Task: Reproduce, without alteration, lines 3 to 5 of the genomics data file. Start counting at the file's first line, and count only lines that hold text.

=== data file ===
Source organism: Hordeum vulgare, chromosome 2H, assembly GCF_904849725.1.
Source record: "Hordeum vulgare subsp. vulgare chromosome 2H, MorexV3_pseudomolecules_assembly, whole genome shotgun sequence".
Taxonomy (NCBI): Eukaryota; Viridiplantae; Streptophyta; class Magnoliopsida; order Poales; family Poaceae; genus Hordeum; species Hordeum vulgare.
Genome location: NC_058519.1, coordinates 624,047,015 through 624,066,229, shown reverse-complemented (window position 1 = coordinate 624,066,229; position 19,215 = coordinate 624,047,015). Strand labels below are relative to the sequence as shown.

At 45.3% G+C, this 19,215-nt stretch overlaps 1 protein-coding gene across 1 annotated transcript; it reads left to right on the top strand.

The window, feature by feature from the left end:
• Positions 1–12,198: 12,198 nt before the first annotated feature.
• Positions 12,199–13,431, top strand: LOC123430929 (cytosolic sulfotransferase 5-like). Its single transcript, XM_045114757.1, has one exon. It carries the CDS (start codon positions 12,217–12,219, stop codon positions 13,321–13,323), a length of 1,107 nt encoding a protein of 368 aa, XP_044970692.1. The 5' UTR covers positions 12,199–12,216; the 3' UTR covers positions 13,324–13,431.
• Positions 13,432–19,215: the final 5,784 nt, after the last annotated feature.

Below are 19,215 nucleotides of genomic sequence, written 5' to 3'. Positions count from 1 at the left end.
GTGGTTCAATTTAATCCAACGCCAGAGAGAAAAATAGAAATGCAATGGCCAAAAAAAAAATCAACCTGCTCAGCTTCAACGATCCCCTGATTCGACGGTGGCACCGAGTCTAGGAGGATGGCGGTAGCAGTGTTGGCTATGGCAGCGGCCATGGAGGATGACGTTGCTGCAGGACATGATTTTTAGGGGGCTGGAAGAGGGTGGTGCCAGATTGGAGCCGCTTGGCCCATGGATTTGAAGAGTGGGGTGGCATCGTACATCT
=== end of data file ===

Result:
Taxonomy (NCBI): Eukaryota; Viridiplantae; Streptophyta; class Magnoliopsida; order Poales; family Poaceae; genus Hordeum; species Hordeum vulgare.
Genome location: NC_058519.1, coordinates 624,047,015 through 624,066,229, shown reverse-complemented (window position 1 = coordinate 624,066,229; position 19,215 = coordinate 624,047,015). Strand labels below are relative to the sequence as shown.

At 45.3% G+C, this 19,215-nt stretch overlaps 1 protein-coding gene across 1 annotated transcript; it reads left to right on the top strand.